May 6, 1882 – The U.S. Passes The Chinese Exclusion Act

On this day in history, The Chinese Exclusion Act was signed into law by President Chester A. Arthur. The law halted Chinese immigration for ten years and prohibited Chinese from becoming U.S. citizens. The law was renewed in 1892 through the Geary Act, renewed again in 1902, and extended indefinitely in 1943.


The Magnuson Act in 1943 recognized China’s role as ally of the U.S. against Japan in World War II. Nevertheless, the 1943 act only allowed 105 Chinese immigrants per year. This immigration system remained in place until the Immigration and Nationality Act of 1965, which abolished the national-origin quotas established by the Immigration Act of 1924. The Nationality Act became law on July 1, 1968, and triggered a rise in immigration, especially from Asia.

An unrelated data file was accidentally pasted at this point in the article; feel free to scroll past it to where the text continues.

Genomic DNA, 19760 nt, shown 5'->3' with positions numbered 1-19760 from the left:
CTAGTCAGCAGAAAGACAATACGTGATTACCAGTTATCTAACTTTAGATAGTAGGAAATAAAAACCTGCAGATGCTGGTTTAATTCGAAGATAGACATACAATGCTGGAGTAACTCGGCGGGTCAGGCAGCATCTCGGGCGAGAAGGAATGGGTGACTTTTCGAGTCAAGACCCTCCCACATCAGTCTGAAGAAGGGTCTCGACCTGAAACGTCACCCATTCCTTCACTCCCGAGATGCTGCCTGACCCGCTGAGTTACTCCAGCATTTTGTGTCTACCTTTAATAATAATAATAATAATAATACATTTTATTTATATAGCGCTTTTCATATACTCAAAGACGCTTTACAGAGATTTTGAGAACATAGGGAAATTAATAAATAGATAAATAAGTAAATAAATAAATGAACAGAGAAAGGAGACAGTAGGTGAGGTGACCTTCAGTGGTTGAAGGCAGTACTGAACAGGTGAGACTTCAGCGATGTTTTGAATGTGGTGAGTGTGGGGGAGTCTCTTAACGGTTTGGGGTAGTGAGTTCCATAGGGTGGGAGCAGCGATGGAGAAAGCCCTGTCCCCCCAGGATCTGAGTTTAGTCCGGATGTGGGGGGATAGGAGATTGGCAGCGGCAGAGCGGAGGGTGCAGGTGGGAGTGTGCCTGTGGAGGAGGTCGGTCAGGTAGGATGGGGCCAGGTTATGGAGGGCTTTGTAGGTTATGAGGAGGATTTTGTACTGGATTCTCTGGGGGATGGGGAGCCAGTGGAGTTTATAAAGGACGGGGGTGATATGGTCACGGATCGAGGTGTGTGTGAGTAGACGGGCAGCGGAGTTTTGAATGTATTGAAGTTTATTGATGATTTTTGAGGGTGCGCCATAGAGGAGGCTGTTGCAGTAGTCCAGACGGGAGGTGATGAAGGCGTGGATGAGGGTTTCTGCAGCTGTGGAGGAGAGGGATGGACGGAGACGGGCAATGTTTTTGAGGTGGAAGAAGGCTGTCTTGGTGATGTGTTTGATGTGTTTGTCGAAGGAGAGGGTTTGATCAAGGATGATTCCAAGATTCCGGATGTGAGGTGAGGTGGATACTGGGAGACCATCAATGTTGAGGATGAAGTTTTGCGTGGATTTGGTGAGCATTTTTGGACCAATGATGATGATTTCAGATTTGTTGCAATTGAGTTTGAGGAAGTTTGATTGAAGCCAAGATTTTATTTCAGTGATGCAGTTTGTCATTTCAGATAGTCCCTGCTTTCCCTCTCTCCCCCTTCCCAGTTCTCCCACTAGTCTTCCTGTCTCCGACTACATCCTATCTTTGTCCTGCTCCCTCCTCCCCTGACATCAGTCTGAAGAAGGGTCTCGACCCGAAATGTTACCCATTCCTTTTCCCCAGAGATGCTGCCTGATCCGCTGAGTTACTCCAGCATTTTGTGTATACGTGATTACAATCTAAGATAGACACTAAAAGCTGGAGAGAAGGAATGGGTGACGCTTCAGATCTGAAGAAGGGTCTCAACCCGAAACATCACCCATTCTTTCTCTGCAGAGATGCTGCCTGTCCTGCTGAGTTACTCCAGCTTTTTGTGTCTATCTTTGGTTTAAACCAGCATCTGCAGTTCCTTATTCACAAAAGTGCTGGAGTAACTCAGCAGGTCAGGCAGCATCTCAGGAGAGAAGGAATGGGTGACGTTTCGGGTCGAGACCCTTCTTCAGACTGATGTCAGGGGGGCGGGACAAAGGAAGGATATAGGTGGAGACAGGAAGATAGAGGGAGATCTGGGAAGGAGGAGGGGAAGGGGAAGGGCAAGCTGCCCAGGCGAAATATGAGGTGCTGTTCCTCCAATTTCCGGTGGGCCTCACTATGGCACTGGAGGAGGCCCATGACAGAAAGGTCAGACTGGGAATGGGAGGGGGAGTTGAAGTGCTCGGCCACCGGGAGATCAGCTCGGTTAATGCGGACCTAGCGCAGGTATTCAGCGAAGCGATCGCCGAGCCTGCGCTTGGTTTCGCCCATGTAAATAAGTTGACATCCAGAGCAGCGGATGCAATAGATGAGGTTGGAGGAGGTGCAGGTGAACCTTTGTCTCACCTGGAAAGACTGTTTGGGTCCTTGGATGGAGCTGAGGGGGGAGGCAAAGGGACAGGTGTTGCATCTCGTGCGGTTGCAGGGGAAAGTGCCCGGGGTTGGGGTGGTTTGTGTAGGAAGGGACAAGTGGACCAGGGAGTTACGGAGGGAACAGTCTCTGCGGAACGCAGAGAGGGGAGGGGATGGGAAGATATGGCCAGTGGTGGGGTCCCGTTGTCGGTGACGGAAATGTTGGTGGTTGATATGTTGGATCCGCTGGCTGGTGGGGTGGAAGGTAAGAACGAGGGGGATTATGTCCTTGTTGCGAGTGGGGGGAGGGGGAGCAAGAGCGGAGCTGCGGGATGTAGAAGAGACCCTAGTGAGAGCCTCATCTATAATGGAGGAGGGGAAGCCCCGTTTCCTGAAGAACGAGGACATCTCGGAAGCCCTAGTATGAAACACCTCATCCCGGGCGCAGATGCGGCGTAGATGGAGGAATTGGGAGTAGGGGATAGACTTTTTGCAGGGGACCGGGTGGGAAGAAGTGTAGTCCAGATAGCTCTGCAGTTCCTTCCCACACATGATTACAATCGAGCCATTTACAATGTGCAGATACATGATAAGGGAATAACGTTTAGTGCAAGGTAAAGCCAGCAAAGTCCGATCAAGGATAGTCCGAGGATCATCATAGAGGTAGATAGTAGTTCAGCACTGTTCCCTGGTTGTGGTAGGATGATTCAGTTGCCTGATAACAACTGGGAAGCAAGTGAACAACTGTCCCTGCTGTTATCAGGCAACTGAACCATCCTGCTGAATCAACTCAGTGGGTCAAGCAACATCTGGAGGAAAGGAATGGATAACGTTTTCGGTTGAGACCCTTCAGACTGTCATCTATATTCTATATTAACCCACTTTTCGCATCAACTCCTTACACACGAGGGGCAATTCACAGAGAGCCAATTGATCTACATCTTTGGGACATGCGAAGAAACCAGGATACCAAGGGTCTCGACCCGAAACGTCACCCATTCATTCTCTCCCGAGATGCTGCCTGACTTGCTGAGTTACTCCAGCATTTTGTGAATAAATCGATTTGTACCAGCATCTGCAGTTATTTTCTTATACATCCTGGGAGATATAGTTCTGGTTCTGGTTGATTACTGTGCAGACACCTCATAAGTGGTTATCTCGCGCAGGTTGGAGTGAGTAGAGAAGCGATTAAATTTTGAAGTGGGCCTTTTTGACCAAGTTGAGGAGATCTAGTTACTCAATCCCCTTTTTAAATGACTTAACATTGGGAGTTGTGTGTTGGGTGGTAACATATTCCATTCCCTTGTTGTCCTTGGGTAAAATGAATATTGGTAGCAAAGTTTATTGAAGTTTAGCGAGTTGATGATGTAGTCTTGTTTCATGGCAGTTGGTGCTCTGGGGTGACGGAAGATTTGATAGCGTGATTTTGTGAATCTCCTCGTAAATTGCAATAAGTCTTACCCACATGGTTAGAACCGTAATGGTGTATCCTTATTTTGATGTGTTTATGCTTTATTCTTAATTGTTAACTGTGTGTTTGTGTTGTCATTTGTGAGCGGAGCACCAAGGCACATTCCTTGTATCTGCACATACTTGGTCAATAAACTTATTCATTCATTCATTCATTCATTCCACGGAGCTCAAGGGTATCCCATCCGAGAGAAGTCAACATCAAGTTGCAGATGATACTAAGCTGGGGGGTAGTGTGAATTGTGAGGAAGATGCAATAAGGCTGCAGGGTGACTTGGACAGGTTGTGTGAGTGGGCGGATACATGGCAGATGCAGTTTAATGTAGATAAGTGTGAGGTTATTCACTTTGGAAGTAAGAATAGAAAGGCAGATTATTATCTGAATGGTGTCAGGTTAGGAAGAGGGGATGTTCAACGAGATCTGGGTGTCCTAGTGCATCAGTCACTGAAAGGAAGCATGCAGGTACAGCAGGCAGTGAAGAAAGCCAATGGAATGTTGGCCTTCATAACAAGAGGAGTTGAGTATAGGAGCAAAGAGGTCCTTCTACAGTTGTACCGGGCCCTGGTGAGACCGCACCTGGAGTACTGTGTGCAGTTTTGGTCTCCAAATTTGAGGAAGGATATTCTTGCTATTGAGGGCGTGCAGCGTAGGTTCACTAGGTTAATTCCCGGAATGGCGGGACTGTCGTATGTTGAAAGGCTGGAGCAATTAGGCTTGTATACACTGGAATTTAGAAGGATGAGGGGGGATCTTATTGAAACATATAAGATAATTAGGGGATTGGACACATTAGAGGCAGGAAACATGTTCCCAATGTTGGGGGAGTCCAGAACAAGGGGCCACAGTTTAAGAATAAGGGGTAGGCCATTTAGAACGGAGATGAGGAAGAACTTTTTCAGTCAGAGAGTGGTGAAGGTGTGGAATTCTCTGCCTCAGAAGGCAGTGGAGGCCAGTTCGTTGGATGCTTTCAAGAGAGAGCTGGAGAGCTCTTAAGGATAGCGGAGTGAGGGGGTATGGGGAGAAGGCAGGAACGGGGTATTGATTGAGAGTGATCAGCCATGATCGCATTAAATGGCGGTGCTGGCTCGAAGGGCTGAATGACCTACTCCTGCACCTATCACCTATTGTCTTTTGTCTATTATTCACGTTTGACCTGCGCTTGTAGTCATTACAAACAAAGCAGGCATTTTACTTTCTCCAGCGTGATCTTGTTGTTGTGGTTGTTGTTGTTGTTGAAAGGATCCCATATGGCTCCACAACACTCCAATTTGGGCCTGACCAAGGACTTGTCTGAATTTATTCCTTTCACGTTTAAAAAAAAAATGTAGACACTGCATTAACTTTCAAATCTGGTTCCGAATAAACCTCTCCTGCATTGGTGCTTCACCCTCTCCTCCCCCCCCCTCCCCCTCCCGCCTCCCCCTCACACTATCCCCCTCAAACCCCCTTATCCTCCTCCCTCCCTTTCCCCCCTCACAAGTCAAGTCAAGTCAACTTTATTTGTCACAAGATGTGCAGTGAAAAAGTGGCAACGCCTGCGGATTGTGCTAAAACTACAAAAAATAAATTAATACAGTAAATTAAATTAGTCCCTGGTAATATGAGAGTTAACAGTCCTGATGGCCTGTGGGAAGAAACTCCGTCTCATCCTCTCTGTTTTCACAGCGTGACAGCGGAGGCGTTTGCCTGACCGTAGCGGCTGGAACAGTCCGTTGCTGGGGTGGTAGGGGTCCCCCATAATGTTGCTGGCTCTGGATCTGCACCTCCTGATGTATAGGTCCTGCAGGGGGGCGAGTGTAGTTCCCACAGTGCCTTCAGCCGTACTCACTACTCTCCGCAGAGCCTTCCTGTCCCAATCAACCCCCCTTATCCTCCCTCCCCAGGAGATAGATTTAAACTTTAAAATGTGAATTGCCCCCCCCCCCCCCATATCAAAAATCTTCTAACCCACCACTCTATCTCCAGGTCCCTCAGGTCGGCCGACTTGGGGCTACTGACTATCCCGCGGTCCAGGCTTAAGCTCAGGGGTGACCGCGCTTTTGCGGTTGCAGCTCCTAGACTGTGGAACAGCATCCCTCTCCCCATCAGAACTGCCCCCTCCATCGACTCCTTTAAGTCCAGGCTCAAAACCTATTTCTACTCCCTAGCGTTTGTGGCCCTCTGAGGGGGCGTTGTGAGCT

You can read the text of the original Chinese Exclusion Act here, and the text of the Magnuson Act here.



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